I’ve always considered myself a practical person, and I’ve felt that trait extends to my shooting and reloading. I’ve encountered too many shooters who get so tangled in the minutia that they end up with information overload.
There were landmark moments leading to this practicality. Realizing that a bullet’s path is not an arc (a segment of a circle with a constant center), but rather a segment of a parabola, a curved line whose “apparent” center changes, was a big first step. The second was understanding that this parabolic path gets steeper the farther the bullet travels; the path is always flatter between the muzzle and the sight-in distance than it can ever be beyond that point.
Only recently did I fully understand how these ideas formed, as they are by no means my creative works. The seed was planted by the words of Jack O’Connor that I probably read in my preteen years. Jack O’Connor (1902-1978) probably wrote more on shooting and hunting than any other outdoor writer, and he had a huge influence on how we shoot and hunt today.
It was when I found some of my ancient O’Connor hardbacks while looking for another book that I began reacquainting myself with this very wise and practical man. In words I’d first read 50 years ago, I rediscovered a practicality that surely shaped the way I think about shooting.
As I reread these books, there were several points that I realized I had embraced. The first was basically, “Don’t sight ‘short’ if your rife can do more.” O’Connor talked about a .270 Winchester shooter he encountered who only sighted for 100 yards because he did not expect to get a longer shot than that. This goes back to the principle that the path between muzzle and sight-in point is flatter than the path beyond the sight-in point. With a longer sight-in, the guy could have been “on” at much greater distances without correcting elevation.
Another concept O’Connor embraced was that every animal has an area–not a point–where a bullet has a high chance of stopping it. The bigger the animal, the bigger that area. A whitetail may have an 8-inch vital area, but the same area on a moose could be 18 to 24 inches. When writing of the long-range rifle, O’Connor states, “For mountain use the rifle should always be sighted-in for the longest possible range that will not give midrange misses.” (The Rifle Book: Second Edition, Revised; Knopf; 1972; page 274).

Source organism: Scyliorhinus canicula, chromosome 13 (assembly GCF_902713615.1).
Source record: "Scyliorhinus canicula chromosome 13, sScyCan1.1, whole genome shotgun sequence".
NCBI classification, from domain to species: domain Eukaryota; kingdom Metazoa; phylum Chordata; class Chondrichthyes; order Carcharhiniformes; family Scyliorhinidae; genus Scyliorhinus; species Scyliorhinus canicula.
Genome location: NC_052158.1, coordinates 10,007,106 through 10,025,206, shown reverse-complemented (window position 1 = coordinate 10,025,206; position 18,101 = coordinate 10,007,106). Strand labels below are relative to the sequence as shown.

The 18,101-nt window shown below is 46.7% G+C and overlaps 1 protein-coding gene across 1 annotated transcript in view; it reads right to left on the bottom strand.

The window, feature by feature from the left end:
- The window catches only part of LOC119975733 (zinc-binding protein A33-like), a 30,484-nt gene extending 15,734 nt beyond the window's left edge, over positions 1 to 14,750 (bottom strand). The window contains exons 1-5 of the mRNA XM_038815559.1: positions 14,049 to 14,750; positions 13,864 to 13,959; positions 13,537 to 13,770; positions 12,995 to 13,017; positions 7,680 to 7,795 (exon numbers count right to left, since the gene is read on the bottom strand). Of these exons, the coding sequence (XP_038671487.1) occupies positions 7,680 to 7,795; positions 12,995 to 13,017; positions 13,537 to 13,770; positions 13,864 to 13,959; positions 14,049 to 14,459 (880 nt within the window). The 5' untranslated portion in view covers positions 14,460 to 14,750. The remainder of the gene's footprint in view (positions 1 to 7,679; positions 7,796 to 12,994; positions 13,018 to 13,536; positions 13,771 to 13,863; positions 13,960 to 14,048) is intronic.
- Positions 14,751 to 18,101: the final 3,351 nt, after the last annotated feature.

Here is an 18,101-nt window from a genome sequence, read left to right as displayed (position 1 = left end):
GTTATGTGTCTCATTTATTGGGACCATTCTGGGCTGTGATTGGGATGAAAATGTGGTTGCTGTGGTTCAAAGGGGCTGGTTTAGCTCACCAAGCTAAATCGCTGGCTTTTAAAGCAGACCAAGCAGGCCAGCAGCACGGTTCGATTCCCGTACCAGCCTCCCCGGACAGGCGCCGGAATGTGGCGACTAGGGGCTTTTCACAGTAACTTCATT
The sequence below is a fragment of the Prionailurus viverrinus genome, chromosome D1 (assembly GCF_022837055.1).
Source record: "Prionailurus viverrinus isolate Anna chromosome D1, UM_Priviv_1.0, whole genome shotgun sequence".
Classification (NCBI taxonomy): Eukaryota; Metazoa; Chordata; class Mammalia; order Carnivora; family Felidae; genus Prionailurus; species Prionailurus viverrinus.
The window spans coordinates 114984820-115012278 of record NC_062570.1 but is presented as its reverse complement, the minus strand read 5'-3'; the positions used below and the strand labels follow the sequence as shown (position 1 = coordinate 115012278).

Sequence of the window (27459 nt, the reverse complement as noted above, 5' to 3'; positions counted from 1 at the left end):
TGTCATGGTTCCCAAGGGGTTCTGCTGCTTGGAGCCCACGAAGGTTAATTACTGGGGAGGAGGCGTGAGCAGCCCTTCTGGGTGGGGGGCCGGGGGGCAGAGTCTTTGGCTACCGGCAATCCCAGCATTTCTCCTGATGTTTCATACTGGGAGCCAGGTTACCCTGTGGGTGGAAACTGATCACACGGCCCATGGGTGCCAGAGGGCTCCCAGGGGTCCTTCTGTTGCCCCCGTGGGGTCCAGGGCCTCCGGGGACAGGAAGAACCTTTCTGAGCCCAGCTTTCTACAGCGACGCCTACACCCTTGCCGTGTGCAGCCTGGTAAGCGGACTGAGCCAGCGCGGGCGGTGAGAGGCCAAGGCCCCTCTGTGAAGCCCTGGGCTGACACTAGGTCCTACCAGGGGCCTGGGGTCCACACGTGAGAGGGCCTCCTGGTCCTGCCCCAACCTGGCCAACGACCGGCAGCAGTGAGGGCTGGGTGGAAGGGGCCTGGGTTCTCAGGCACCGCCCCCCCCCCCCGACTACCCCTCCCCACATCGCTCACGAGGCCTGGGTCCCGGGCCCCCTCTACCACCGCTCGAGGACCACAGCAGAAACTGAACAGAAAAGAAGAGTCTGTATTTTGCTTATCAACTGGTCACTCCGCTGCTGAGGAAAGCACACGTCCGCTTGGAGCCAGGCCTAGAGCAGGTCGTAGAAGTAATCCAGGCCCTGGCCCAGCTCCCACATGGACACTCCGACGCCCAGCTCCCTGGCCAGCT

A “midrange miss” means the maximum rise of the bullet path above line of sight is greater than the area in which the bullet must land at some intermediate distance. If you are sighted for 400 yards and the bullet is a foot high at, say 225 yards, you could totally miss the small vital zone of a deer or antelope at the shorter distance.
Maximum Point-Blank Range (MPBR)
Primed in my youth by O’Connor’s practical approach, I jumped all over this MPBR concept when it reemerged in the late 1990s. I beta-tested an exterior ballistics program that, in addition to figuring the usually bullet path values from ballistic coefficient and velocity, had a field to enter “Target Diameter.”
This was the same as “vital area on the critter.” If you entered a value of 8 inches for example, a graph showed dotted lines at +4 and -4 inches, denoting the vital area in side (path) view. It was easy to spot where the bullet went above or below the vital zone. There was even a little button that, when clicked, automatically adjusted the sight-in values so the bullet’s path stayed just within the target diameter value; it told you the longest distance you could shoot without the bullet flying outside the zone. A window at the top of the screen showed how high you needed to be at 100 yards to keep the bullet in the target zone–handy if that’s the longest shooting range you have in the neighborhood.
This was where modern technology and O’Connor’s practical approach of the precomputer era came together for me. Jack figured out these ranging issues by pulling triggers and putting a lot of bullets downrange. He knew his rifles, the game, and the terrain, and he reached the same decisions we can today with the aid of computers. He even figured out how switching from a shooting bench to his commonly used field position–sitting–affected the trajectory. That’s a remarkable achievement.
Maximum point-blank range is, in the concept of targeting a zone or area on an animal, simply the greatest distance that allows the bullet to neither rise nor fall more than one-half the target diameter relative to line of sight. Imagine a long tube whose inside diameter is the same as the vital zone. Your rifle is at one end of the tube, and the other end touches your quarry. When you shoot through this tube, the bullet must not hit the top of the tube at midrange and must clear the far end of the tube by a hair’s breadth (see the illustration). If you shoot to a zone or area, MPBR is the length of the tube, or how far you can shoot without elevation correction. That’s one less thing to worry about.
I think my fondness of this concept comes not so much from its benefit for long-range shooting but at the other end. I’ve always had more trouble with closer shots where hold-under is the key. Sighting for MPBR largely takes away this concern.
That computer program I beta-tested evolved into RCBS.LOAD, and it retains that useful MPBR function. However, you can use almost any trajectory program that allows you to set up tables in 25-yard increments. This is sufficient resolution to show you where the bullet achieves a rise and fall of one-half target diameter. It will show where to sight your rifle at 100 yards to achieve MPBR if you do not have access to a longer sight-in facility.
So sighted, you can eliminate some of the classic trajectory concerns, focus more on learning lead and point of impact beyond MPBR, and enjoy the hunt.
You can learn more about the Jack O’Connor Hunting Heritage and Education Center by visiting the website: www